Fidelius Schmid and Andreas Ulrich in Der Spiegel:
Everyone thought Hermann Simm deserved to be honored. It was Monday, Feb. 6, 2006, and he was dressed in his best suit to attend the day's event. He had been invited to Estonia's presidential palace to accept the “Order of the White Star” for his “service to the Estonian nation.” It was an ironic choice.
It wasn't the only medal Simm received for his services that year. The other honor was one that he could only see on his computer screen, supposedly so as to not jeopardize his cover. Sergey Jakovlev, his handler with the SVR, Russia's foreign intelligence service, appeared on the screen to show him his medal. Jakovlev was also the one who informed Simm that he had been promoted to the rank of major general for having supplied Moscow with the names of all suspected and known Russians working as spies for NATO. Then-President Vladimir Putin was very impressed, Jakovlev told his best spy.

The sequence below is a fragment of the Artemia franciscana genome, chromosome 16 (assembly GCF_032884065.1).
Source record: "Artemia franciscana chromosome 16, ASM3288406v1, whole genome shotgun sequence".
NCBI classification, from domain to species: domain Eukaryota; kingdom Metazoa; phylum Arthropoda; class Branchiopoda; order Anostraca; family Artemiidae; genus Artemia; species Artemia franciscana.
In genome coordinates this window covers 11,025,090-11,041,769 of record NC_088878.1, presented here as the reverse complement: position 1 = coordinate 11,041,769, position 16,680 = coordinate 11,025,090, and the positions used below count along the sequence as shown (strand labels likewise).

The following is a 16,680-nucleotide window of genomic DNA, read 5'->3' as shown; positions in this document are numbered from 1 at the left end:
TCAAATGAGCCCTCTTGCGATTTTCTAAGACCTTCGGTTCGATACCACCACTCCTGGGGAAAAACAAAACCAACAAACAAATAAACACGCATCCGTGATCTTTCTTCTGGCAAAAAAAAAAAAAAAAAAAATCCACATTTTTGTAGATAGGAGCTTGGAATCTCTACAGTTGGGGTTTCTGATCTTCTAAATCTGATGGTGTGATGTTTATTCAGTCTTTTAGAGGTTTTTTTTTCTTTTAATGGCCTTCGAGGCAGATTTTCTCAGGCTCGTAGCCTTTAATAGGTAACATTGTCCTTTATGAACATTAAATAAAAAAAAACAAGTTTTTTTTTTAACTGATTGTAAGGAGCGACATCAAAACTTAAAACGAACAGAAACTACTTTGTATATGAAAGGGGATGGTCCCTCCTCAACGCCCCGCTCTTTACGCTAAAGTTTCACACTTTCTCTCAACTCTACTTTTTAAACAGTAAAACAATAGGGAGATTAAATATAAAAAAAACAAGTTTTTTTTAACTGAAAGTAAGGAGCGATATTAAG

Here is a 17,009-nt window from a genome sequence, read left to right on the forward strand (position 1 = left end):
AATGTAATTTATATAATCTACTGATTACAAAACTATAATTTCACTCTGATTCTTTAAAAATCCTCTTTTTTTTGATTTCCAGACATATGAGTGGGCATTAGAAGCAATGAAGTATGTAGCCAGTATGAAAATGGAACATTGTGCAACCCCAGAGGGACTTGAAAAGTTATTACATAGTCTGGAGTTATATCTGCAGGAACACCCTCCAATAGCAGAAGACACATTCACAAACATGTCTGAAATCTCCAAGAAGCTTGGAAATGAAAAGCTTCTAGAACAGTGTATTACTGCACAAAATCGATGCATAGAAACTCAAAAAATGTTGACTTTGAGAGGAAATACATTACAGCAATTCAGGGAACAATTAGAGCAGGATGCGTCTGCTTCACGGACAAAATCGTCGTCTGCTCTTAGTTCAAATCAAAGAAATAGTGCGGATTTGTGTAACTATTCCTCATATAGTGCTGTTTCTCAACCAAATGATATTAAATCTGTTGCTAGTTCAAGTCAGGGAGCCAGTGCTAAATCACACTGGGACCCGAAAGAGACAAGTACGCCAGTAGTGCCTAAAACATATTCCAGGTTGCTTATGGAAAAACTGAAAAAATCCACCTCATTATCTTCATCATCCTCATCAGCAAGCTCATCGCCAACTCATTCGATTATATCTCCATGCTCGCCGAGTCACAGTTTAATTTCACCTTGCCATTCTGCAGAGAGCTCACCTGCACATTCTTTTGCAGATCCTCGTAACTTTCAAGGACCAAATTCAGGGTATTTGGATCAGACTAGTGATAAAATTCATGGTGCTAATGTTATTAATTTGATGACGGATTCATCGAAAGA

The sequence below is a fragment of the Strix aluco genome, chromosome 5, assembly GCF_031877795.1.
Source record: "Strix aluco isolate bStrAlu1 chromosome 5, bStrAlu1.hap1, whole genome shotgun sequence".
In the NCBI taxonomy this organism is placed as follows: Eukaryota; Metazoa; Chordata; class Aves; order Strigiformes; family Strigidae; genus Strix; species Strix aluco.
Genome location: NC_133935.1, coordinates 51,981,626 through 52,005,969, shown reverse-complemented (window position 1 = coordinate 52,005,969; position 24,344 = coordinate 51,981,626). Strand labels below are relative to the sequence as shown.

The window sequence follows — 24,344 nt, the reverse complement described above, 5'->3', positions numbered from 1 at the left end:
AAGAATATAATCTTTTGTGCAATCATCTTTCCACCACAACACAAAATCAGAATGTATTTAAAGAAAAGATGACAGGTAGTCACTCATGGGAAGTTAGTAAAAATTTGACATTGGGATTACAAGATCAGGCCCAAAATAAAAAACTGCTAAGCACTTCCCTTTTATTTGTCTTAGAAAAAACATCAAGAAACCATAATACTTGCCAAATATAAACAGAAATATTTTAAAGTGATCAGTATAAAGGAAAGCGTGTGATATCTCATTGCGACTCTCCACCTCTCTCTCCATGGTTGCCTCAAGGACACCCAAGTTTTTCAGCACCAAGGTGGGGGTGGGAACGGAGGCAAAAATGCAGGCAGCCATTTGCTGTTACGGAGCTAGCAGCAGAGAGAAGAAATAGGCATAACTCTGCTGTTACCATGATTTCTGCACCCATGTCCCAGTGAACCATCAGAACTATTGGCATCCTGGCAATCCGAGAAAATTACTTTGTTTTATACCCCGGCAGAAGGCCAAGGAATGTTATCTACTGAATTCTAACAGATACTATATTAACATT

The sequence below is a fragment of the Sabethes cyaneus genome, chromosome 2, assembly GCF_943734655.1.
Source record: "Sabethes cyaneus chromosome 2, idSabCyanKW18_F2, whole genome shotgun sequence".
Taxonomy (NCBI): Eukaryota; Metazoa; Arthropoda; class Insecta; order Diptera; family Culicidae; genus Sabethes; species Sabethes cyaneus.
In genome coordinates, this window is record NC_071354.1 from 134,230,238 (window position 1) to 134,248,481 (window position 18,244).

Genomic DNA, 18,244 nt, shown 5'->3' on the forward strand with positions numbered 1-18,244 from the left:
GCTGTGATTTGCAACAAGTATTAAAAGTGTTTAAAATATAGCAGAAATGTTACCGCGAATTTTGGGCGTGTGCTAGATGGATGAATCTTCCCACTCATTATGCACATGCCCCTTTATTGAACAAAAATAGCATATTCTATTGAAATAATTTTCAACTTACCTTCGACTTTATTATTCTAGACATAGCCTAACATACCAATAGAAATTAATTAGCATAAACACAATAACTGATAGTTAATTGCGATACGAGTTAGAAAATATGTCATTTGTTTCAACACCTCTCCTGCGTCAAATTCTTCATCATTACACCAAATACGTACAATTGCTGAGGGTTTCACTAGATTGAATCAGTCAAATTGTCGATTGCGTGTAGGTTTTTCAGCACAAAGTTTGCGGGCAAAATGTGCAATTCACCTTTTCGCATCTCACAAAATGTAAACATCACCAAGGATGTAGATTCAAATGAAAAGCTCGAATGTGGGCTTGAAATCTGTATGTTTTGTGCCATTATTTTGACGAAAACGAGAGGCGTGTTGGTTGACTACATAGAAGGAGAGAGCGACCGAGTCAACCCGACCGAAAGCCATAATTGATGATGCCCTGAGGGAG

Four years on, Simm has now reached the late phase of his career. Indeed, in his field — spying — it is not uncommon to spend one's old age in a small prison cell. Simms is incarcerated in a functional, post-Soviet building made of reinforced concrete in the Estonian city of Tartu, where he wears a plain prison uniform and seeks comfort in the Bible. Photos depict him as an older, gray-haired man with a sad look in his eyes.
This is the same man whom NATO, in a classified 141-page report, has recognized as the spy who was “most damaging in Alliance history.”